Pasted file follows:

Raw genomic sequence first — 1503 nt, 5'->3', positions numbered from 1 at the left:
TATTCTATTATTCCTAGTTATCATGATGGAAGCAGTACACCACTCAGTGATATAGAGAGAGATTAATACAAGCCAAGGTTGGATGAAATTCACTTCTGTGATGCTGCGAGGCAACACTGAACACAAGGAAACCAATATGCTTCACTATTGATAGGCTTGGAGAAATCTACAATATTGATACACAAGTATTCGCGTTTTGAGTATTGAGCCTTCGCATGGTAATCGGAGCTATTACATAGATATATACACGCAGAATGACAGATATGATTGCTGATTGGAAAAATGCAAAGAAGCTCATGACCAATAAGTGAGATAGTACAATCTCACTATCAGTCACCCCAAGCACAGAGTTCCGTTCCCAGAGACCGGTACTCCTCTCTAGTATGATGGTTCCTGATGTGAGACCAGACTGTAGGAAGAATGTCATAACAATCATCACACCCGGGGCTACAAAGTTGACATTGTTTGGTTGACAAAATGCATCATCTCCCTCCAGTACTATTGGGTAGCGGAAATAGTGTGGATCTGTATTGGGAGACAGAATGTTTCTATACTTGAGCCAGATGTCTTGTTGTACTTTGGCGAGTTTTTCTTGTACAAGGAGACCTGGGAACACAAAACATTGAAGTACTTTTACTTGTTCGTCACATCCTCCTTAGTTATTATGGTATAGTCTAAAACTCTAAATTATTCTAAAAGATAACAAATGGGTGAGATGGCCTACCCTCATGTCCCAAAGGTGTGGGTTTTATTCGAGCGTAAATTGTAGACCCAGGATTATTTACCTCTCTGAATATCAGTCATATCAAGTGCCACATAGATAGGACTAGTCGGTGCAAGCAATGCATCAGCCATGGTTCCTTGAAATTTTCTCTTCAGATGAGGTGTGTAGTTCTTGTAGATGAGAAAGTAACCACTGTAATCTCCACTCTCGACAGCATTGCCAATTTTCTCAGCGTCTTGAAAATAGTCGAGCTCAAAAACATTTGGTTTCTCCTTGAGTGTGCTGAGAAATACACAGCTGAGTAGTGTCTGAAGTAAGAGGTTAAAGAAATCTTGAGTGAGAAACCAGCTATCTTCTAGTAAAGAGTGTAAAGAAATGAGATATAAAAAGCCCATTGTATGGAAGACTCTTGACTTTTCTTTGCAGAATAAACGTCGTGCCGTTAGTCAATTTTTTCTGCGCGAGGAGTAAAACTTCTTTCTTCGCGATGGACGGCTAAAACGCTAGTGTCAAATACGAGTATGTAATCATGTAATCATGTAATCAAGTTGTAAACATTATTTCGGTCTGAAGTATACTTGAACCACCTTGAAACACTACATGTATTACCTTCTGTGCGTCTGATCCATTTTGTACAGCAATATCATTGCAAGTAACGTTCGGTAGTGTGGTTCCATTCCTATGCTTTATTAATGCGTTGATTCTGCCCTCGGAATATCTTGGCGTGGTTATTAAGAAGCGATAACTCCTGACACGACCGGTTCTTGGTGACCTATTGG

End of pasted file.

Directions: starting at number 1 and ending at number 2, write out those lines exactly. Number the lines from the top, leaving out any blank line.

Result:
Raw genomic sequence first — 1503 nt, 5'->3', positions numbered from 1 at the left:
TATTCTATTATTCCTAGTTATCATGATGGAAGCAGTACACCACTCAGTGATATAGAGAGAGATTAATACAAGCCAAGGTTGGATGAAATTCACTTCTGTGATGCTGCGAGGCAACACTGAACACAAGGAAACCAATATGCTTCACTATTGATAGGCTTGGAGAAATCTACAATATTGATACACAAGTATTCGCGTTTTGAGTATTGAGCCTTCGCATGGTAATCGGAGCTATTACATAGATATATACACGCAGAATGACAGATATGATTGCTGATTGGAAAAATGCAAAGAAGCTCATGACCAATAAGTGAGATAGTACAATCTCACTATCAGTCACCCCAAGCACAGAGTTCCGTTCCCAGAGACCGGTACTCCTCTCTAGTATGATGGTTCCTGATGTGAGACCAGACTGTAGGAAGAATGTCATAACAATCATCACACCCGGGGCTACAAAGTTGACATTGTTTGGTTGACAAAATGCATCATCTCCCTCCAGTACTATTGGGTAGCGGAAATAGTGTGGATCTGTATTGGGAGACAGAATGTTTCTATACTTGAGCCAGATGTCTTGTTGTACTTTGGCGAGTTTTTCTTGTACAAGGAGACCTGGGAACACAAAACATTGAAGTACTTTTACTTGTTCGTCACATCCTCCTTAGTTATTATGGTATAGTCTAAAACTCTAAATTATTCTAAAAGATAACAAATGGGTGAGATGGCCTACCCTCATGTCCCAAAGGTGTGGGTTTTATTCGAGCGTAAATTGTAGACCCAGGATTATTTACCTCTCTGAATATCAGTCATATCAAGTGCCACATAGATAGGACTAGTCGGTGCAAGCAATGCATCAGCCATGGTTCCTTGAAATTTTCTCTTCAGATGAGGTGTGTAGTTCTTGTAGATGAGAAAGTAACCACTGTAATCTCCACTCTCGACAGCATTGCCAATTTTCTCAGCGTCTTGAAAATAGTCGAGCTCAAAAACATTTGGTTTCTCCTTGAGTGTGCTGAGAAATACACAGCTGAGTAGTGTCTGAAGTAAGAGGTTAAAGAAATCTTGAGTGAGAAACCAGCTATCTTCTAGTAAAGAGTGTAAAGAAATGAGATATAAAAAGCCCATTGTATGGAAGACTCTTGACTTTTCTTTGCAGAATAAACGTCGTGCCGTTAGTCAATTTTTTCTGCGCGAGGAGTAAAACTTCTTTCTTCGCGATGGACGGCTAAAACGCTAGTGTCAAATACGAGTATGTAATCATGTAATCATGTAATCAAGTTGTAAACATTATTTCGGTCTGAAGTATACTTGAACCACCTTGAAACACTACATGTATTACCTTCTGTGCGTCTGATCCATTTTGTACAGCAATATCATTGCAAGTAACGTTCGGTAGTGTGGTTCCATTCCTATGCTTTATTAATGCGTTGATTCTGCCCTCGGAATATCTTGGCGTGGTTATTAAGAAGCGATAACTCCTGACACGACCGGTTCTTGGTGACCTATTGG